Delighted to hear about precompiled shader deprecation for the side-reason that it’s impossible to tell when some AssetStore shaders are actually precompiled shaders until you’ve purchased them (you can’t tell by looking at the asset’s file list the same way you can looking for DLLs to check for precompiled binaries.) Looking forward to these assets no longer working (although some of them will doubtless move to intentional obfuscation of the HLSL.)

When i playing ifscl game (created with unity) its always not responding. The developer was say «your graphics card is to weak» but i dont know what is graphics card. So what is grapichs card and how i fix that problem?

I like the current direction of Unity. I always had the feeling that Unity cares too much on lower end and lower important techniques. With Unity 5 I am looking more confident in the future of high definition desktop development with Unity.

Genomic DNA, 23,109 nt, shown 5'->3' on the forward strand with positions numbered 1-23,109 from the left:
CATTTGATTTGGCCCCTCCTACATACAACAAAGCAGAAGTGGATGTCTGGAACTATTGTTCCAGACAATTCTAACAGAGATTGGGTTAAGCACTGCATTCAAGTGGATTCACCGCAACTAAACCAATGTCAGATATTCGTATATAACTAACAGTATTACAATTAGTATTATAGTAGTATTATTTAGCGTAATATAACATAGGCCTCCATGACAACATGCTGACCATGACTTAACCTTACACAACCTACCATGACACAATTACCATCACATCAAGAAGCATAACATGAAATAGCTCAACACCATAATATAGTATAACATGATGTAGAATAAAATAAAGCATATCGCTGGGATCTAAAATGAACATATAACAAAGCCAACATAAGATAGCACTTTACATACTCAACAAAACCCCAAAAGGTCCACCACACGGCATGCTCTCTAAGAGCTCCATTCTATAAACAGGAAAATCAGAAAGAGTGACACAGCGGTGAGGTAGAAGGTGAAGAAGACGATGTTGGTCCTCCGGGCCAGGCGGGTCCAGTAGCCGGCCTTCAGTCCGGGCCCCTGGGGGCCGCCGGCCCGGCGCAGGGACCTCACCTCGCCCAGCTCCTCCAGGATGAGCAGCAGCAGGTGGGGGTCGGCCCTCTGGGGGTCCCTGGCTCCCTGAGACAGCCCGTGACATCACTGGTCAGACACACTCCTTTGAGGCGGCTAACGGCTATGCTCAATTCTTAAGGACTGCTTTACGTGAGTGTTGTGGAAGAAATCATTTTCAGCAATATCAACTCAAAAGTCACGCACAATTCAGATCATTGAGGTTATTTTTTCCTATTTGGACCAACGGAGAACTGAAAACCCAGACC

does that mean on opengl es 2.0 devices, dynamic shadows have different settings, how will it actually affect performance?

While i support this decision to push unity graphic for the future,
what i’m curious is how is it gonna affect mobile developer?
Say GearVR for example, will it still runs Unity games?

[…] Plans for Graphics Features Deprecation – az 5.3-as verzióval a Unity engine nyugdíjba küld néhány feature-t. […]

The Dx9 drop part scared me. Then noticed it will still be available. On my machine Dx11 is very slow in Unity. I can run Dx11 games great but Unity runs 2x slower. So I have to use Dx9.

I love cleanup like this, old devices sometimes slow our progress without clear advantage. Is there a graph or a chart that shows which GPUs are mostly used in the wild these days?.

Cheers.

Thanks Aras – cleaning the old before adding the new (and discuss it in advance) is good thing!

One maybe offtopic question – Unity 5 Standard Shader – will there be finally a way directly in editor to choose individually (per texture) the UV channel (example UV0 for diffuse and UV1 for AO) – feature needed and promissed long ago…?

The same question applies to the option to change the tiling settings individually per texture (as was possible in older versions)…

These limitations are very unfortunate and seem so easy to fix… at least to a naive amateur :-)

How about you deprecate some very persistent bugs as well? Like the spotlight shadows that stop drawing WAY to soon when you get closer to an object. Related to graphics.